An Australian-led UN peacekeeping force arrived in late September and quickly ended the violence, but not before an estimated 1400 people had been killed, the last of an estimated 100,000 to 200,000 East Timorese who died as a result of Indonesian abuse and misrule.

In the days after Australian troops entered Dili, the Indonesian military cut off ties with the Australian military, and the government in Jakarta went into a period of deep denial about the whole affair after such a heavy loss of face for the country.

It lasted for years, with former members of the Indonesian military and government saying the independence vote was rigged by the UN, only a few dozen people died and the reports of slaughter were fabricated by the Western media.

Under a joint Truth and Friendship Commission report released last year, Indonesia accepted for the first time that its military was responsible for gross human rights abuses in the former Portuguese colony.

But to this day, no Indonesian military commander or national civilian leader has ever been convicted, and the report named no perpetrators and made no recommendation for prosecutions.

East Timorese President and Nobel Peace laureate José Ramos-Horta has defended the report and called demands for an international tribunal “stupid” — but victims of the violence feel freedom has come without justice.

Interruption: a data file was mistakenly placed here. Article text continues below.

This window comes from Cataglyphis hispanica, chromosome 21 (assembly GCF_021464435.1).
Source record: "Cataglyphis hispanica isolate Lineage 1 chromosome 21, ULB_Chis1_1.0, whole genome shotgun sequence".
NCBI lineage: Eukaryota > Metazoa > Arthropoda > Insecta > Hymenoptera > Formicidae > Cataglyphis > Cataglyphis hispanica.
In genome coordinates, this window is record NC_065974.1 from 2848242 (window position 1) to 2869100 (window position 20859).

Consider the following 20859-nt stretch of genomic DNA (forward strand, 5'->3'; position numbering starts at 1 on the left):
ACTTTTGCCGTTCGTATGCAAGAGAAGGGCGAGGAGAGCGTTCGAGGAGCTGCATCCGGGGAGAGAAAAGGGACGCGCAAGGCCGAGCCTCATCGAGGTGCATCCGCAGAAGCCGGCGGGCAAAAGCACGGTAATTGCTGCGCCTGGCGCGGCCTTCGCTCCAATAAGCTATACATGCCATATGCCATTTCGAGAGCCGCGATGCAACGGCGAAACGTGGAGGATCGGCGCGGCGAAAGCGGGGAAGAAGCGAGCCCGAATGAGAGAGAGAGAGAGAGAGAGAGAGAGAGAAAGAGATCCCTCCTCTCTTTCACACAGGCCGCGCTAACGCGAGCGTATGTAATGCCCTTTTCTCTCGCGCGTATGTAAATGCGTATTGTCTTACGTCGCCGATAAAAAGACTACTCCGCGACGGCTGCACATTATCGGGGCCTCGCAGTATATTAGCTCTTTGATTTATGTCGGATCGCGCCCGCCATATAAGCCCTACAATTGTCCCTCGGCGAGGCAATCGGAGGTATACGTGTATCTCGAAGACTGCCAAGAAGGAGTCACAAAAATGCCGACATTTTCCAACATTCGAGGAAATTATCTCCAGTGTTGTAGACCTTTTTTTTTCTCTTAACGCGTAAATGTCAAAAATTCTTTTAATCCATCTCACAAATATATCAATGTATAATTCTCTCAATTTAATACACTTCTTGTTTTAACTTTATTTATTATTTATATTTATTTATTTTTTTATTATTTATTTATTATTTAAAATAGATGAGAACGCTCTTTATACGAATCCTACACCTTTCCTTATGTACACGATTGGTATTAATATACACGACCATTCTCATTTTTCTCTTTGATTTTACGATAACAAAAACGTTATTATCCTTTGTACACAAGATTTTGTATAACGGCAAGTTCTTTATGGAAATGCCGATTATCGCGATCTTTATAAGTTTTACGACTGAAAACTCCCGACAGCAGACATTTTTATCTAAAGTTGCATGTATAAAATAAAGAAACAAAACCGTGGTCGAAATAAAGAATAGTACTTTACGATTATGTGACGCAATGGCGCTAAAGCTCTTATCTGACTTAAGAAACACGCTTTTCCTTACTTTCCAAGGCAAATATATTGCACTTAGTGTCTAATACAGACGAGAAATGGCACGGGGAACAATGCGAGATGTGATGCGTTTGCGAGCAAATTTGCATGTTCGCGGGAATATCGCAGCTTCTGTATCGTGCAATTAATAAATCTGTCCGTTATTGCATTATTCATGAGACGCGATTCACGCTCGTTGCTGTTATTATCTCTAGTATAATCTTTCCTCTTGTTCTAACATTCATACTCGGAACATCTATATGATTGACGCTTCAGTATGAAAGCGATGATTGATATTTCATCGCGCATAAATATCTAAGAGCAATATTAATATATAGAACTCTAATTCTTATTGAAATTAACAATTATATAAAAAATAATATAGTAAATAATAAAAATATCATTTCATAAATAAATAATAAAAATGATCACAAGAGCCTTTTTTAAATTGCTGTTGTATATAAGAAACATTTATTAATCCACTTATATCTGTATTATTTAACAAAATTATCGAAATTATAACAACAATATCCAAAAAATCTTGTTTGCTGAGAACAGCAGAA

A bumpy road to today
Independence has also fueled tense factional rivalries. UN peacekeepers returned to the country in 2006 after a burst of violence between rival gangs and factions of the security forces drove 100,000 people from their homes.

By March 2007, the UN police force had reached a critical mass of 1500 people and security had been stabilised, with peaceful national elections in June of that year hailed as a turning point for the country.

But less than a year later, Ramos-Horta and his prime minister, Xanana Gusmão, were targeted by rebel soldiers in coordinated attacks. The president was shot and badly wounded— he survived after emergency surgery in Australia — while Gusmão was unscathed. The rebel leader was killed in the attack and his followers subsequently surrendered.

Today, the streets are quiet, children play in the new park in front of Hotel Timor, commercial properties are being spruced up and new hotels and a mall are being built.

Law enforcement responsibilities are being handed over to local police, and a gradual drawdown of all UN forces is expected to begin early next year.

Currently, about 40 percent of the population lives below the poverty line and life expectancy hovers around 60.

There is an average wait of five years for a criminal case to go to trial and suspended or non-custodial sentences are routinely handed out because the prisons are full, according to aid workers who monitor the judicial system.

Most of East Timor’s income flows from huge oil and gas reserves but unemployment in 2004 was estimated at 23 percent and youth unemployment at 40 percent, according to the World Bank.

Matt Crook has reported East Timor for the past decade. This article has been republished from The Jakarta Globe.